I actually think it would work well in any high gravity beer. I was just taking the pi$$ on the peated malt thing. If you like that though you should try it. I might be tempted to get the scotch whisky yeast instead if you are after the smoke character. It reminded me of the edinborough yeast in the mild earthiness it lent.

I had to change my vote. turns out I have brewed 36 sub-categories if you include mead. 33 without the mead.

Going Pro / Re: Logo Design
« on: July 16, 2013, 11:53:54 AM »
looks good! simple and impactful

Ingredients / Re: WLP050 Tennessee Whiskey Yeast
« on: July 16, 2013, 11:51:58 AM »
I actually tasted a beer brewed with this yeast at NHC. it was okay. clean with a hint of sweetness. peated barley wine sounds super gross!  ;D good luck!

All Grain Brewing / Re: OK, did I ruin 15 gallons of beer
« on: July 16, 2013, 08:40:05 AM »
seems like the answer, based on history, is... it depends. I have read that it can really improve some beers and others lose some flavor complexity. What kind of beer was it?

It's your product so your taste buds are going to have to be the final arbiter.

Yeast and Fermentation / Re: Yeast Geek Green Mountain Ale
« on: July 15, 2013, 03:50:02 PM »

no idea about the yeast. sorry

Yeast and Fermentation / Re: Yeast Geek Green Mountain Ale
« on: July 15, 2013, 03:38:42 PM »
never heard of it. also can't find a single thing about 'Yeast Geek' on the interwebs. Where are they out of?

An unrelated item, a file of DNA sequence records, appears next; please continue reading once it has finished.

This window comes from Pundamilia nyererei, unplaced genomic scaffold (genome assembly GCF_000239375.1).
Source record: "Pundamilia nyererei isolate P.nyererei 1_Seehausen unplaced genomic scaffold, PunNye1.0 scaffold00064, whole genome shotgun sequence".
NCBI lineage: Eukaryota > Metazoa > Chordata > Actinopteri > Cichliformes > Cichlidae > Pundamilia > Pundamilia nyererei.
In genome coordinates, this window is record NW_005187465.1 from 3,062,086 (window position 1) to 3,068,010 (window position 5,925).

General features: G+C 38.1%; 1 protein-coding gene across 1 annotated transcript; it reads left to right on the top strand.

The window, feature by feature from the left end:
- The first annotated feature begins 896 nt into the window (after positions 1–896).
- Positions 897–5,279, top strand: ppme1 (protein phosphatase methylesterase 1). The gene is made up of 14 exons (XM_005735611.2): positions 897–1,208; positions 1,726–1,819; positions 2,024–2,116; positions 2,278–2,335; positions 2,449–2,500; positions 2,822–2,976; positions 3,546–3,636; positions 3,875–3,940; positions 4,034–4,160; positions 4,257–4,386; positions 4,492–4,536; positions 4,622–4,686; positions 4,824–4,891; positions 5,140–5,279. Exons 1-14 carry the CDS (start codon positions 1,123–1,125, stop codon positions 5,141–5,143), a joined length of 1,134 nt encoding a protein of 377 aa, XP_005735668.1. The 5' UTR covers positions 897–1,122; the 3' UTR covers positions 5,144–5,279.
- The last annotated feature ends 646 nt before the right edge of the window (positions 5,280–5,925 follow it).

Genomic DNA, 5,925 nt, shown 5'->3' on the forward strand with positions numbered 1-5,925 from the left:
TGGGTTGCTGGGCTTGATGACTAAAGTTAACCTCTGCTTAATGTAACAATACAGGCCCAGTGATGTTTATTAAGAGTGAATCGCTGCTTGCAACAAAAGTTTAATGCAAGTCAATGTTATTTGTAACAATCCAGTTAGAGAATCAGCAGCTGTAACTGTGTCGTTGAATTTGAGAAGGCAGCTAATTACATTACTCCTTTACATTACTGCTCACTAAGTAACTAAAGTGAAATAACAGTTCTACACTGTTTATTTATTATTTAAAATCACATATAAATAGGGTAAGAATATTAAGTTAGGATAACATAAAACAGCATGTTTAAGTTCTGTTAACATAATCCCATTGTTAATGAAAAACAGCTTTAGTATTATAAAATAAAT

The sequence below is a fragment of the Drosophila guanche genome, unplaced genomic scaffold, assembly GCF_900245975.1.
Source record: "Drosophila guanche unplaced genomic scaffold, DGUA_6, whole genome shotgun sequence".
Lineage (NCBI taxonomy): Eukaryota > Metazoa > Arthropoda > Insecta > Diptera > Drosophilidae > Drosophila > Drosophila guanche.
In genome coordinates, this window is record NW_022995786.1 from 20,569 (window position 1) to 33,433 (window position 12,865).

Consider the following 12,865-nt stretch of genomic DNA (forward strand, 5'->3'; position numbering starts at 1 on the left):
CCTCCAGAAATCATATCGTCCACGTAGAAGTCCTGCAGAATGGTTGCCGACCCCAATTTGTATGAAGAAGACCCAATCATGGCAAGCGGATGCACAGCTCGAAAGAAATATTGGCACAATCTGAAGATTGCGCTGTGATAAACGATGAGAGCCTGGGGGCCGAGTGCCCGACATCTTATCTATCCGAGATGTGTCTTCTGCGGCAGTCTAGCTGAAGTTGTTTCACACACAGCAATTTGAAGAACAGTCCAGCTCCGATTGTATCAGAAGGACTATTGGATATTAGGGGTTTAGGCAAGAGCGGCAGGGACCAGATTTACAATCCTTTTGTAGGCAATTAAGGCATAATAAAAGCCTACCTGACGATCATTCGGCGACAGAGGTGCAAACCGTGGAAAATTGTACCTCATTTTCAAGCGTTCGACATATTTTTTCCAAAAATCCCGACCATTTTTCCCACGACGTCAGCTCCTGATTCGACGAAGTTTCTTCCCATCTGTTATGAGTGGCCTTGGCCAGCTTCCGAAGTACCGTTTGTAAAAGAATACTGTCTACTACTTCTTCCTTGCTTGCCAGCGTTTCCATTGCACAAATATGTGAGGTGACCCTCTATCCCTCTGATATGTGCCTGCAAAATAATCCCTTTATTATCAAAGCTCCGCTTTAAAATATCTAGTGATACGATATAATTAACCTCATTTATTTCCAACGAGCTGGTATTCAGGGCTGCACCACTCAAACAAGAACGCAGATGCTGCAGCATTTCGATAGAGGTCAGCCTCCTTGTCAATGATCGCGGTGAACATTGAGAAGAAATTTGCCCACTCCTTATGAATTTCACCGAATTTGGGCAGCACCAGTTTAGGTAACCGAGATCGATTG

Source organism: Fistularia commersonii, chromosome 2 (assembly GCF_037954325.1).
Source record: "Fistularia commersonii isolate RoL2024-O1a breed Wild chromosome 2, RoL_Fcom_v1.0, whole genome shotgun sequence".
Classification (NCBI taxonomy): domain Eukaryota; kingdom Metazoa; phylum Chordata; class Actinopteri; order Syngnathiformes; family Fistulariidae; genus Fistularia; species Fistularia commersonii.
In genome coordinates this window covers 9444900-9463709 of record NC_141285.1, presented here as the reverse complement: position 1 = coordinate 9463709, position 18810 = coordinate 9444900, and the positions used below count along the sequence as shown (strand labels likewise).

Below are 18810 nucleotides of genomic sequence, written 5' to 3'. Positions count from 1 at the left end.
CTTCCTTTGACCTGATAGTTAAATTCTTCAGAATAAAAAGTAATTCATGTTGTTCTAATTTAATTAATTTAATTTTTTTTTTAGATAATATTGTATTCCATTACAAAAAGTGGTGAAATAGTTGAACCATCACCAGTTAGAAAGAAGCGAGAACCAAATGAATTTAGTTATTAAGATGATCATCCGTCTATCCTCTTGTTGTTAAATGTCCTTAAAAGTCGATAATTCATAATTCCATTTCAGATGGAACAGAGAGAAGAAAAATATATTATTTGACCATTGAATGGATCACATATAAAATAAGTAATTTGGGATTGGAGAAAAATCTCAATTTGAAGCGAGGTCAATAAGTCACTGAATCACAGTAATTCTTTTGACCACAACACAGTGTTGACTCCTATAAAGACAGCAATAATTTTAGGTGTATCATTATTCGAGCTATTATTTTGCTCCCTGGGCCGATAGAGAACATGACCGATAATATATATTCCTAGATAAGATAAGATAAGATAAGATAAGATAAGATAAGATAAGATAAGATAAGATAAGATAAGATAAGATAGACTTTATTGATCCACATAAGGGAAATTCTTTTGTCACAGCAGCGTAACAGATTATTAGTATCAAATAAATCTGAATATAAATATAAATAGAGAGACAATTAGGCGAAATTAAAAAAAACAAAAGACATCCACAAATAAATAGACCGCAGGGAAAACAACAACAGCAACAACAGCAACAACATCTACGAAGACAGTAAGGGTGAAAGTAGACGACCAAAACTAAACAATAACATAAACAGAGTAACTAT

Equipment and Software / Re: Outdoor Gas Cooker
« on: July 15, 2013, 02:56:07 PM »
My husband and I have been brewing on our electric stove and we find that it is so inconsistent and takes so long. I was looking in to buying a Bayou Classic SP10 High-Pressure Outdoor Gas Cooker, Propane.
Any thoughts or suggestions?

I have the SQ10 and am quite fond of it. I wish mine had a wind guard around the burner and it looks like the newer models do so that's good. I like the SQ over the SP because the square platform makes the kettle seem more stable to me. This could well be imagination though so... grain of salt and all that.

Some folks on here have been raving about the blichmann burner of late. I believe it's more expensive but something to think about.

You only want to age sour beer on fruit for a few months[...]

I am curious as to why you say this? is there concern with tannins? As Iunderstand it traditional fruit lambics are aged on the fruit for many many months. often there is nothing left of the cherries but the pits.

I had a bottle of the Almanac Brewers reserve which was aged in a wine barrell on plums and cherries for a year before bottling. It's delicious

Like with hops you can lose some of the fresh character of the fruit after a few months. Cherries hold up really well to long term aging on the beer but they seem to have a unique staying power. Admittedly, I've never used plums in a sour beer so I'm not sure when it's best to pull them off. Apricots tend to be aged for only a few months, even by the largest lambic brewers.

good to know. I have just embarked on this wild and crazy ride that is sour brewing so all info is welcome

General Homebrew Discussion / Re: 5.2 PH Mash Stabilizer??
« on: July 13, 2013, 08:48:51 PM »
I think that you took my post the wrong way. My point was that using a pH meter was the best move I made, along with using DI water to cut my existing water profile. I do not need 5.2 because I now use acidulated malt in my mash to reduce the pH. I did not mean using acidulated malt made my beers better. You can use any acid (hydrochloric, latic, phosphoric, sulfuric, acidulated malt, etc.) to reduce pH, but without a way to measure the impacts your flying in the dark. I do brew mostly German beers and I try to keep to the Reinheitsgebot, so utilizing acidulated malt and carbonating with speise is my way to adhere to the law.

I understood your point.I was mostly just asking why people use acidulated malt in place of plain lactic acid to control pH?